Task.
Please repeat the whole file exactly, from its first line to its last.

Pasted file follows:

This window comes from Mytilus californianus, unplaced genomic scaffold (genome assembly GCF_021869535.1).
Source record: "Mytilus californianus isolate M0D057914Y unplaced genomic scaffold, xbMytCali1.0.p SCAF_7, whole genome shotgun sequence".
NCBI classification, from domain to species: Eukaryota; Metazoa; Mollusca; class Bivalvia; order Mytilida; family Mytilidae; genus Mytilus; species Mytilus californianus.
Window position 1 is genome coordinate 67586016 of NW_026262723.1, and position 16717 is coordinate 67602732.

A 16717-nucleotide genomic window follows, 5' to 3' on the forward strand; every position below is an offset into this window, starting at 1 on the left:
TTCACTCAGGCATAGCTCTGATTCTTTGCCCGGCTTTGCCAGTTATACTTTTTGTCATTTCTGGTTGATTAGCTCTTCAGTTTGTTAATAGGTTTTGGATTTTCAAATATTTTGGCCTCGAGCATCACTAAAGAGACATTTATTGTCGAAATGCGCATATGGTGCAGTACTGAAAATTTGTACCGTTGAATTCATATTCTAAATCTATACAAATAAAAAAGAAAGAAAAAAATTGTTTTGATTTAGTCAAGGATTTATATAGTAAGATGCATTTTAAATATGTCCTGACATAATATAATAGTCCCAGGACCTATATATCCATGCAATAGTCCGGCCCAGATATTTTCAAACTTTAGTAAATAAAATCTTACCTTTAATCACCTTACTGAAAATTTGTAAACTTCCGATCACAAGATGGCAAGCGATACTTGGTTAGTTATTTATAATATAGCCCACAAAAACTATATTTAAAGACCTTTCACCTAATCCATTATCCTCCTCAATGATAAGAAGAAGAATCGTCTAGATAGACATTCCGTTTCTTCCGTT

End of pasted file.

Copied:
This window comes from Mytilus californianus, unplaced genomic scaffold (genome assembly GCF_021869535.1).
Source record: "Mytilus californianus isolate M0D057914Y unplaced genomic scaffold, xbMytCali1.0.p SCAF_7, whole genome shotgun sequence".
NCBI classification, from domain to species: Eukaryota; Metazoa; Mollusca; class Bivalvia; order Mytilida; family Mytilidae; genus Mytilus; species Mytilus californianus.
Window position 1 is genome coordinate 67586016 of NW_026262723.1, and position 16717 is coordinate 67602732.

A 16717-nucleotide genomic window follows, 5' to 3' on the forward strand; every position below is an offset into this window, starting at 1 on the left:
TTCACTCAGGCATAGCTCTGATTCTTTGCCCGGCTTTGCCAGTTATACTTTTTGTCATTTCTGGTTGATTAGCTCTTCAGTTTGTTAATAGGTTTTGGATTTTCAAATATTTTGGCCTCGAGCATCACTAAAGAGACATTTATTGTCGAAATGCGCATATGGTGCAGTACTGAAAATTTGTACCGTTGAATTCATATTCTAAATCTATACAAATAAAAAAGAAAGAAAAAAATTGTTTTGATTTAGTCAAGGATTTATATAGTAAGATGCATTTTAAATATGTCCTGACATAATATAATAGTCCCAGGACCTATATATCCATGCAATAGTCCGGCCCAGATATTTTCAAACTTTAGTAAATAAAATCTTACCTTTAATCACCTTACTGAAAATTTGTAAACTTCCGATCACAAGATGGCAAGCGATACTTGGTTAGTTATTTATAATATAGCCCACAAAAACTATATTTAAAGACCTTTCACCTAATCCATTATCCTCCTCAATGATAAGAAGAAGAATCGTCTAGATAGACATTCCGTTTCTTCCGTT